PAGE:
SitNews - Stories in the News - Ketchikan, Alaska

Voss Family: From Europe to Ketchikan


September 28, 2007
Friday AM

Ketchikan, Alaska - When a new Ketchikan library is eventually built, a big thank you will be owed to a family that may have had its roots in the upper class circles of Europe but made its home in our small working class Alaskan town.

When Marjorie Anne Voss died last year in Ketchikan, the 84-year-old, life-long resident left her entire estate - including the house in which she had lived her entire life - to the city of Ketchikan in order to jump start the efforts to build a new library.

jpg Marjorie Ann Voss

The Voss family, June 1922
Marjorie Ann Voss sitting on rail beside Theodore H. Voss and her Mother Ann
Donor: Marjorie Anne Voss, KM
Photo courtesy Ketchikan Museums

"Marjorie Anne loved Ketchikan," said her long-time friend Lou Harrington. "She was an only child. She didn't have any close relatives who needed the estate and she wanted to do something for Ketchikan."

Marjorie Anne's parents came to Ketchikan nearly nine decades ago, primarily because her father was a man who loved the opportunities available in America and especially the wide open Pacific Northwest and Alaska. After he died, in 1927, the family stayed on in Ketchikan.

Theodore Voss and Anne Steinbrunere (there are several different spellings of the family name in the family papers, this is most common one) met in New York City in the 1910s, according to longtime Voss friend and former Ketchikan Library Director Mary Smith.

Theodore Voss had been raised by his grandmother and aunts on the family estate near Amsterdam after his mother died when he was born.

jpg Theodore H. Voss

Theodore H.Voss's and logging crew on a log raft at their logging camp in SE Alaska, 1923
Donor: Marjorie Anne Voss, KM
Photograph Courtesy Ketchikan Museums

"His father had an import/export business and expected him to take it over" Smith wrote in a recent manuscript about the Voss family. "He was given the freedom to skate on canals, ski in Switzerland and ride horseback anywhere.Voss yearned for an outdoor life."

Smith wrote that Voss was educated as a lawyer and spoke seven languages fluently. He invested money in the Amsterdam stock market and decided to move to America to further seek his fortune.

jpg Martha Steinbrunere

Martha Steinbrunere in her uniform for the Signal Corps Telephone Operators Unit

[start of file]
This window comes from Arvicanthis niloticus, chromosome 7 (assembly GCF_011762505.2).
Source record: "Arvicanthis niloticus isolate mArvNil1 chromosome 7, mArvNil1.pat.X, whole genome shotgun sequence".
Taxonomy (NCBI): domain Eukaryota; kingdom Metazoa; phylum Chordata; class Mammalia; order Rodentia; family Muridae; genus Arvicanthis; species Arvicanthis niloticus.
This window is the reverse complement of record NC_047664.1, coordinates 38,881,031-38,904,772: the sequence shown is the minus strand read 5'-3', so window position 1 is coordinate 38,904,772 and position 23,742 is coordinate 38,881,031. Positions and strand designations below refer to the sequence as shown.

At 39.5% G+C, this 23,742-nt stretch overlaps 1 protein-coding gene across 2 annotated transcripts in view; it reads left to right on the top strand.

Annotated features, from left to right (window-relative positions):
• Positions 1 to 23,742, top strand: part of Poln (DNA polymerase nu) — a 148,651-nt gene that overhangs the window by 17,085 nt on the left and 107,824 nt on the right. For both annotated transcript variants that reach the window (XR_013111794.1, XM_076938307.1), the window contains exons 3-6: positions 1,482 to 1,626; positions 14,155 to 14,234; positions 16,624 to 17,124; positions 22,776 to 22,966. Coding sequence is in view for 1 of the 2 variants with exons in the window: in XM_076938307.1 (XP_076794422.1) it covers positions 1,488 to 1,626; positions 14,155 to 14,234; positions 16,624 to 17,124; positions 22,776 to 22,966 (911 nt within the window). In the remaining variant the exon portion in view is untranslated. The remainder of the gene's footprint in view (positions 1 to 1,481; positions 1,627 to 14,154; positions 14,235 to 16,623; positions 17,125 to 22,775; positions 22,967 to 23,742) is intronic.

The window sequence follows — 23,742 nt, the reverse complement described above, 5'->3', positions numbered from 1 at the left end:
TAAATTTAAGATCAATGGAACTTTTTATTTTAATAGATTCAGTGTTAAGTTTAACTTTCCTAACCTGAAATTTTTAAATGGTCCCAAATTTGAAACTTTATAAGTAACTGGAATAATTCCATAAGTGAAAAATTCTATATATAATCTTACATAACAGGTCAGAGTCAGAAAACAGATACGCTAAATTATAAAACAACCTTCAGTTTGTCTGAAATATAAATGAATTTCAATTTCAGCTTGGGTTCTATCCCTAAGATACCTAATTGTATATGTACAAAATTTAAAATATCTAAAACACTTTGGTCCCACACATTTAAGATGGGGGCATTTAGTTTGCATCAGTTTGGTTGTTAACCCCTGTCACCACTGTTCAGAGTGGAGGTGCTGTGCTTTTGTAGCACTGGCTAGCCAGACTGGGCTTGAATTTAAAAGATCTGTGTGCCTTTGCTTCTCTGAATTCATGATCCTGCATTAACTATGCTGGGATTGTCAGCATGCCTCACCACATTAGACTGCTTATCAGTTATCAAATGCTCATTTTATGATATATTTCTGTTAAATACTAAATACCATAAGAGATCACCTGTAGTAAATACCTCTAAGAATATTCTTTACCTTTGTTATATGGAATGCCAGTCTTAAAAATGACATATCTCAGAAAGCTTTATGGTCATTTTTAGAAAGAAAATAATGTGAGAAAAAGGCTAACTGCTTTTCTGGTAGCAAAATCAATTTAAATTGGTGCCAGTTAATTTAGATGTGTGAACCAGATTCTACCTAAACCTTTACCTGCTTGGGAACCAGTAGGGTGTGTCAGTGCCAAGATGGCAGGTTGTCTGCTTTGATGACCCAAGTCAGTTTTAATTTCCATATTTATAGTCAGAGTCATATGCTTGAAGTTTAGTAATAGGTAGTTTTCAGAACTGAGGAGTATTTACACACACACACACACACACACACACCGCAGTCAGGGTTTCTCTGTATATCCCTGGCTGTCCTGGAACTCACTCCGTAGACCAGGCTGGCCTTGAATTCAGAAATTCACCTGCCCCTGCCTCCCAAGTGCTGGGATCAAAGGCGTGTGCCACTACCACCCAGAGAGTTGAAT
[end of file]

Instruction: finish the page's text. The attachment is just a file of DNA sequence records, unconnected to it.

Donor: Marjorie Anne Voss, KM
Photograph courtesy Ketchikan Museums

Steinbrunere was raised in Eastern France and had been educated at a Swiss boarding school and the Sorbonne in Paris. She was fluent in German, English and French. She and her sister Marthe both moved to New York City in the mid 1910s, where Anne modeled clothes for department stores. Smith wrote that Anne moved in "literary circles" and was an acquaintance both author Sinclair Lewis and scientist/author William Beebe.

Voss and Steinbruener agreed to be married, but not until Voss went west, first to California and then to China and the Far East.

Martha Steunbruener had moved out to San Francisco and it was there, in 1919, that Anne and Theodore were married.

"Theodore found employment in the Scandinavian American Bank in Seattle from where he made a trip to Southeast Alaska and was enamored with the region," Smith wrote. "He purchased several trolling boats and had them sailed to Alaska where they were sold for a slight profit. Anne also adapted well to small town life in Ketchikan."

Towards the end of World War I, Anne's sister Marthe returned to Europe as a member of the U.S. Signal Corps telephone operator's division. "Tante" Marthe would remain close to Marjorie Anne over the years, even after Marthe decided to return to Strasbourg to live, where Voss last visited with her in the mid 1970s.

Marjorie Anne Voss was born on June 29, 1921 and the family immediately moved into the house at 1222 Tongass (the house was slightly up from the wooden Tongass Avenue in those days and was sometimes called Cliff Street) where she would spend the rest of her life. The family also owned a second smaller house closer to the bottom of the hill.